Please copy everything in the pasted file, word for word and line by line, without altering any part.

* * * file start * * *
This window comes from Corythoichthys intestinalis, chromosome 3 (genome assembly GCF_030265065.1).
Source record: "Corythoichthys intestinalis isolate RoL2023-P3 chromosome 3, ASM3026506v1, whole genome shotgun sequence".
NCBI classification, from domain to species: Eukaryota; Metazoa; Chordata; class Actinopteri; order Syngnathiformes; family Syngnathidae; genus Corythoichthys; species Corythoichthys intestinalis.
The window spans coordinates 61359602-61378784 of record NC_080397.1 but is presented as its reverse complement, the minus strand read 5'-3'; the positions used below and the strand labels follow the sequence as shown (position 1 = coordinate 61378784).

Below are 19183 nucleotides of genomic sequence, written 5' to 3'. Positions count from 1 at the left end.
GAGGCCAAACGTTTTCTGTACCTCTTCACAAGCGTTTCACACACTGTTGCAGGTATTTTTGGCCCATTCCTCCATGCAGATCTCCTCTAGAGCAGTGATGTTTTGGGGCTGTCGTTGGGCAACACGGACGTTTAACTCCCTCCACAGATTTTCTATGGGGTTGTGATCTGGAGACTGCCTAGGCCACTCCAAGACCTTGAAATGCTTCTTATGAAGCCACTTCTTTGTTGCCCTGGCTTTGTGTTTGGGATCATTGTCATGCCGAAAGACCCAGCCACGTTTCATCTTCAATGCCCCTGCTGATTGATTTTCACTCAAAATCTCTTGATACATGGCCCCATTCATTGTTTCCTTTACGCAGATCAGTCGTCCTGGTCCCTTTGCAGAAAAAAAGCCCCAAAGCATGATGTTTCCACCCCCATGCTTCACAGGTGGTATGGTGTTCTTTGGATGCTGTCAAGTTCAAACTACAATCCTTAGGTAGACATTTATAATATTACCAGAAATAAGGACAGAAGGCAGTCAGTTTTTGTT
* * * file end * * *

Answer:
This window comes from Corythoichthys intestinalis, chromosome 3 (genome assembly GCF_030265065.1).
Source record: "Corythoichthys intestinalis isolate RoL2023-P3 chromosome 3, ASM3026506v1, whole genome shotgun sequence".
NCBI classification, from domain to species: Eukaryota; Metazoa; Chordata; class Actinopteri; order Syngnathiformes; family Syngnathidae; genus Corythoichthys; species Corythoichthys intestinalis.
The window spans coordinates 61359602-61378784 of record NC_080397.1 but is presented as its reverse complement, the minus strand read 5'-3'; the positions used below and the strand labels follow the sequence as shown (position 1 = coordinate 61378784).

Below are 19183 nucleotides of genomic sequence, written 5' to 3'. Positions count from 1 at the left end.
GAGGCCAAACGTTTTCTGTACCTCTTCACAAGCGTTTCACACACTGTTGCAGGTATTTTTGGCCCATTCCTCCATGCAGATCTCCTCTAGAGCAGTGATGTTTTGGGGCTGTCGTTGGGCAACACGGACGTTTAACTCCCTCCACAGATTTTCTATGGGGTTGTGATCTGGAGACTGCCTAGGCCACTCCAAGACCTTGAAATGCTTCTTATGAAGCCACTTCTTTGTTGCCCTGGCTTTGTGTTTGGGATCATTGTCATGCCGAAAGACCCAGCCACGTTTCATCTTCAATGCCCCTGCTGATTGATTTTCACTCAAAATCTCTTGATACATGGCCCCATTCATTGTTTCCTTTACGCAGATCAGTCGTCCTGGTCCCTTTGCAGAAAAAAAGCCCCAAAGCATGATGTTTCCACCCCCATGCTTCACAGGTGGTATGGTGTTCTTTGGATGCTGTCAAGTTCAAACTACAATCCTTAGGTAGACATTTATAATATTACCAGAAATAAGGACAGAAGGCAGTCAGTTTTTGTT